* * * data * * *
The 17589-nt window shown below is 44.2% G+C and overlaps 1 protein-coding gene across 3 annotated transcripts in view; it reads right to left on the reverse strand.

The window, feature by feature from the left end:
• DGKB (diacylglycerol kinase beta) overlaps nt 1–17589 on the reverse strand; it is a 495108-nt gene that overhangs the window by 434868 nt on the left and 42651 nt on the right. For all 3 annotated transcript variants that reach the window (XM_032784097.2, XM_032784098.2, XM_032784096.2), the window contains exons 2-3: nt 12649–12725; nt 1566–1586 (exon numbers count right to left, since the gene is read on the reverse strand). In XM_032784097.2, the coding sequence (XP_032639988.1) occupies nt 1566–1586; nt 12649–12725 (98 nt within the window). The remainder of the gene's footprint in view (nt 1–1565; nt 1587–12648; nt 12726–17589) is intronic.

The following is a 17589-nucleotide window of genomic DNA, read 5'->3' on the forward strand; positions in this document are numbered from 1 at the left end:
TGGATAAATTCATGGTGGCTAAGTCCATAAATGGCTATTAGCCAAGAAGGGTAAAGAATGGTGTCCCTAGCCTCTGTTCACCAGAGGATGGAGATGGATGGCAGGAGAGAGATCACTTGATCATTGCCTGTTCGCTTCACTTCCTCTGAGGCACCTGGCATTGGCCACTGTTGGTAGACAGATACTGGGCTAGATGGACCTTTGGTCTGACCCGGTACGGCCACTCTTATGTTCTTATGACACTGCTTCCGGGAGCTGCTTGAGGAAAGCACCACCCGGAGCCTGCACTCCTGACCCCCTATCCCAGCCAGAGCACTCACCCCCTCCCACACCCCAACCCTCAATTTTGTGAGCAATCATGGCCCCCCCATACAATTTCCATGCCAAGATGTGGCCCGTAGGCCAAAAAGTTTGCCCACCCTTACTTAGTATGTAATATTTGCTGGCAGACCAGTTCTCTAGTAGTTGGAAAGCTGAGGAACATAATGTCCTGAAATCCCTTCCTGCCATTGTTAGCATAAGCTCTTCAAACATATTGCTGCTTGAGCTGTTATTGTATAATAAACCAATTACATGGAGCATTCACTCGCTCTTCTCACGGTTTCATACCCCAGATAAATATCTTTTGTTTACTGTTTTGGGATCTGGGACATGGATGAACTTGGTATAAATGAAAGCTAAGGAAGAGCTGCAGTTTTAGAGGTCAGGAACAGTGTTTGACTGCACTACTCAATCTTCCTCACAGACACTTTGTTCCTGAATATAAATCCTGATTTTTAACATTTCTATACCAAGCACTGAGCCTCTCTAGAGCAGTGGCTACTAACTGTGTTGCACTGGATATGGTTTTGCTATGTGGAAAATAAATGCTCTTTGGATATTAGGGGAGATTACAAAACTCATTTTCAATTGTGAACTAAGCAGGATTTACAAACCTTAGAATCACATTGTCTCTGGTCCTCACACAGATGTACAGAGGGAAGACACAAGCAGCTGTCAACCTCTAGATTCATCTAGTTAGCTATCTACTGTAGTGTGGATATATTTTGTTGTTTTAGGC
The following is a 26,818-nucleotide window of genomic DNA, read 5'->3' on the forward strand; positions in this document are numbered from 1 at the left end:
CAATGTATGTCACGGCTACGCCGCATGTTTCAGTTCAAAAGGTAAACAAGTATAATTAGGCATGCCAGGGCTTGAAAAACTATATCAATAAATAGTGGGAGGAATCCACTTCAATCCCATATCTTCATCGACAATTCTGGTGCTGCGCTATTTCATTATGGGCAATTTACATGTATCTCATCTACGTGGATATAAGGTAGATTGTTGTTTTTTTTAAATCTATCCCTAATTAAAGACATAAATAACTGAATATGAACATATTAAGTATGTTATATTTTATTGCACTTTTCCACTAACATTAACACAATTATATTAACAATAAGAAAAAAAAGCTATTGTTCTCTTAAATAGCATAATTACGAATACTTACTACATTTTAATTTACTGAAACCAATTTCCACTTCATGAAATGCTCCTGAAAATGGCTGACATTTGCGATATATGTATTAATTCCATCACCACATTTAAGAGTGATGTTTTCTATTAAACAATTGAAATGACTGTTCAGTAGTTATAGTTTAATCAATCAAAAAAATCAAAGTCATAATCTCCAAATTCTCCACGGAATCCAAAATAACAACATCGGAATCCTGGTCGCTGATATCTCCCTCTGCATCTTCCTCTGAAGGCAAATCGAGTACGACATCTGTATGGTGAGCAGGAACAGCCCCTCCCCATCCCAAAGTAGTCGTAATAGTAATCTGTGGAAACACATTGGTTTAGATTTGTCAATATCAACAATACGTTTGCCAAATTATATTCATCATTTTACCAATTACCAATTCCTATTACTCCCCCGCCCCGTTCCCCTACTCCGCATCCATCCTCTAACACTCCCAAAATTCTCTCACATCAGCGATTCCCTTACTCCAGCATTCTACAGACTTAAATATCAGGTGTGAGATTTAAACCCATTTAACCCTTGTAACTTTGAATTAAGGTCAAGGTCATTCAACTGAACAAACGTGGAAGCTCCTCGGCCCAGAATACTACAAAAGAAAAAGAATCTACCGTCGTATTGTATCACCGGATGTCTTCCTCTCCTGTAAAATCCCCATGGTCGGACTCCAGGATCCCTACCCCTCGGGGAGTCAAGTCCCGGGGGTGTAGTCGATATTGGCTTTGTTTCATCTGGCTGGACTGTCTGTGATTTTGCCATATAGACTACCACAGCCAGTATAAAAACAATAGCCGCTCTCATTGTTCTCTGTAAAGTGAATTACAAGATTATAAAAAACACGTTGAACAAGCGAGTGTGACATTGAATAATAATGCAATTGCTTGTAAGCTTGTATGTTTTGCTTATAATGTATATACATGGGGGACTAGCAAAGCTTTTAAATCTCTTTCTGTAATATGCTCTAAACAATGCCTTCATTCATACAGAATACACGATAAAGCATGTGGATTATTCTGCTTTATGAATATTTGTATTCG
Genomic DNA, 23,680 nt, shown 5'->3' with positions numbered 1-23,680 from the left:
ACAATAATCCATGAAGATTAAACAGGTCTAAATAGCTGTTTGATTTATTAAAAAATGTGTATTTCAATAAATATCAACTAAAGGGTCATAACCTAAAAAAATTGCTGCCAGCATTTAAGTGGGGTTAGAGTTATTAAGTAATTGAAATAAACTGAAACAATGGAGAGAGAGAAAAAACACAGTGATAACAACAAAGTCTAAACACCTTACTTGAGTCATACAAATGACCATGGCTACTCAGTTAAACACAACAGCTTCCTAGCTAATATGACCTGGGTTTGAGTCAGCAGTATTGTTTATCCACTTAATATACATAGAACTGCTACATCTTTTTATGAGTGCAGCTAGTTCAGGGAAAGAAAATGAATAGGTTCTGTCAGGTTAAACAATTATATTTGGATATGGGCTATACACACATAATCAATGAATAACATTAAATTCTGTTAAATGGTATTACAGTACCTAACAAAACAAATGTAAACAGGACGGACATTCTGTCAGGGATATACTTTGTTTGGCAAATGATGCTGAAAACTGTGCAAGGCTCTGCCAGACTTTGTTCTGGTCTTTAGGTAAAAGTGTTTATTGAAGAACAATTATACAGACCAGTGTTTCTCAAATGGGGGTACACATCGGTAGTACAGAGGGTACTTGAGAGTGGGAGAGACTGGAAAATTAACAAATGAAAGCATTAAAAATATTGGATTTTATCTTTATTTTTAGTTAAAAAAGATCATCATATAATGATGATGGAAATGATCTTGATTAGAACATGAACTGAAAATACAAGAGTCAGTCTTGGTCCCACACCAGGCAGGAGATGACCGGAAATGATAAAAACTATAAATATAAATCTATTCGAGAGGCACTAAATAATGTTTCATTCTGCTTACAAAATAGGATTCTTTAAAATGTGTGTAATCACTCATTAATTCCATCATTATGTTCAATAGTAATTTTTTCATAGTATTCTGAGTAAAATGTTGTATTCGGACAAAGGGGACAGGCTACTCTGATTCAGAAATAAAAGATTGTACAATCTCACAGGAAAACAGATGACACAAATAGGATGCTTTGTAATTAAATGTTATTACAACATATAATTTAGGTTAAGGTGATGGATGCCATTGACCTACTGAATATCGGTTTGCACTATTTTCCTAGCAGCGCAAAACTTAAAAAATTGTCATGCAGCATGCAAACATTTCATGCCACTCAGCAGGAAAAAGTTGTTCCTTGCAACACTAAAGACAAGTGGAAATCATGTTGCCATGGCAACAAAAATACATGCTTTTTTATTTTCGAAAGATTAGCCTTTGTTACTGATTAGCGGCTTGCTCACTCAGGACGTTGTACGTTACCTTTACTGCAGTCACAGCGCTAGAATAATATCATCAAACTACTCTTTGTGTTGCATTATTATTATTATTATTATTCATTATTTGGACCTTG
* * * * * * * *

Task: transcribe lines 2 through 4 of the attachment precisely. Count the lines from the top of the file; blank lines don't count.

The window, feature by feature from the left end:
• DGKB (diacylglycerol kinase beta) overlaps nt 1–17589 on the reverse strand; it is a 495108-nt gene that overhangs the window by 434868 nt on the left and 42651 nt on the right. For all 3 annotated transcript variants that reach the window (XM_032784097.2, XM_032784098.2, XM_032784096.2), the window contains exons 2-3: nt 12649–12725; nt 1566–1586 (exon numbers count right to left, since the gene is read on the reverse strand). In XM_032784097.2, the coding sequence (XP_032639988.1) occupies nt 1566–1586; nt 12649–12725 (98 nt within the window). The remainder of the gene's footprint in view (nt 1–1565; nt 1587–12648; nt 12726–17589) is intronic.

The following is a 17589-nucleotide window of genomic DNA, read 5'->3' on the forward strand; positions in this document are numbered from 1 at the left end: